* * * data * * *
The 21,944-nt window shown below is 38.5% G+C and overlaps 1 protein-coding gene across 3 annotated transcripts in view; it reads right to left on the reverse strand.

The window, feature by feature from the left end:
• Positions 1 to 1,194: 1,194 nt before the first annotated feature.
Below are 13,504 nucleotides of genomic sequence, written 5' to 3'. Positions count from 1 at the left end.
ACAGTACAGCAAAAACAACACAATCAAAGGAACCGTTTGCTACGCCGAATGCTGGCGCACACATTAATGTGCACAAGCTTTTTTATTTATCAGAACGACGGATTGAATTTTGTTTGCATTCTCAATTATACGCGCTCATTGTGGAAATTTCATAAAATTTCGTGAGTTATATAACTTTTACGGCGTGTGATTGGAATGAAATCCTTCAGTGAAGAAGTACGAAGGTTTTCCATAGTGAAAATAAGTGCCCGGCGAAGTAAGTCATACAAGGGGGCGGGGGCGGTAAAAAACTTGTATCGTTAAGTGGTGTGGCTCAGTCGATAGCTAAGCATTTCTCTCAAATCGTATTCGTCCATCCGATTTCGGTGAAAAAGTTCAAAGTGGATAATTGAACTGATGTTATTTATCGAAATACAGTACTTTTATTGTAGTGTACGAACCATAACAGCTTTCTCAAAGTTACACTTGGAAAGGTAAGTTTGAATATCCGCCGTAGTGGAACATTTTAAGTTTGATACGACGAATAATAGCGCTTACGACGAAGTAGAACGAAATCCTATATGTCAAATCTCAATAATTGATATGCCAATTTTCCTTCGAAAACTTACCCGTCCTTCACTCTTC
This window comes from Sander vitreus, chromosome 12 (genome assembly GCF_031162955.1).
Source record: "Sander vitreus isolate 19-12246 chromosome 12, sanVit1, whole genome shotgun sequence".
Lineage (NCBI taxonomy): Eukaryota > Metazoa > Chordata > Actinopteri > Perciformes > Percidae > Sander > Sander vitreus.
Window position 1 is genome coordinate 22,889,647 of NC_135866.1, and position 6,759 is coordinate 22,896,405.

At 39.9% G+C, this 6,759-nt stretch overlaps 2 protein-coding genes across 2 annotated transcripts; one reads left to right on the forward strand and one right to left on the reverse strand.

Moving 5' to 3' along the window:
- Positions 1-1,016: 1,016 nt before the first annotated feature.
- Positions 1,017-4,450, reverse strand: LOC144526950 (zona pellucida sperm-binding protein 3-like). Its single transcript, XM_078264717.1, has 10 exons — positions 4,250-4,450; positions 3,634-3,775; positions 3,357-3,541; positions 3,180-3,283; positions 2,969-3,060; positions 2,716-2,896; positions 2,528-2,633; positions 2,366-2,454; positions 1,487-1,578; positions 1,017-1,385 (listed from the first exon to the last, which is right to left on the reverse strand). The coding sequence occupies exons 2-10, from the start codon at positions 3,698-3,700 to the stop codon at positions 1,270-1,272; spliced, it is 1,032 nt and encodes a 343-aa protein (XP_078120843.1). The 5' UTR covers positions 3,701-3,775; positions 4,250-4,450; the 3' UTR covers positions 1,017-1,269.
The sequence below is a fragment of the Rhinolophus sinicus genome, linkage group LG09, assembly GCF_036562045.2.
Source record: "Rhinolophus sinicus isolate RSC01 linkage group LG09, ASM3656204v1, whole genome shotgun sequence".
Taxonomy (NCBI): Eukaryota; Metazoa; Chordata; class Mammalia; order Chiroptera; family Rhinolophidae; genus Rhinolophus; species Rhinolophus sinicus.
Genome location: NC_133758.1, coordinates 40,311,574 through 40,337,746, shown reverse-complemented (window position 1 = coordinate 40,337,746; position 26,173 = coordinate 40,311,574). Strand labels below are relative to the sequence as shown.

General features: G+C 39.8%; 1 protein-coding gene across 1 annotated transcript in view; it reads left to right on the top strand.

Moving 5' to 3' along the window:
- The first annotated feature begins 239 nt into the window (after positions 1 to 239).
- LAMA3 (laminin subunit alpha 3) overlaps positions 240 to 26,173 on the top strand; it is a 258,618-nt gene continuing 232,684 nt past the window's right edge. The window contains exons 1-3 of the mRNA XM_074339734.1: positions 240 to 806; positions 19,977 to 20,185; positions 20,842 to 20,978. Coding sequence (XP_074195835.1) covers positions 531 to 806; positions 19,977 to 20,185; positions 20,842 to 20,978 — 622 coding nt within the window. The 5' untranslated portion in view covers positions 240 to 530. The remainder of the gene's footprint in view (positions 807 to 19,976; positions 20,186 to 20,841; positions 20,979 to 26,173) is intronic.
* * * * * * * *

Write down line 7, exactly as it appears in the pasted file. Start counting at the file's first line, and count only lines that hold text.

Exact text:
Source record: "Sander vitreus isolate 19-12246 chromosome 12, sanVit1, whole genome shotgun sequence".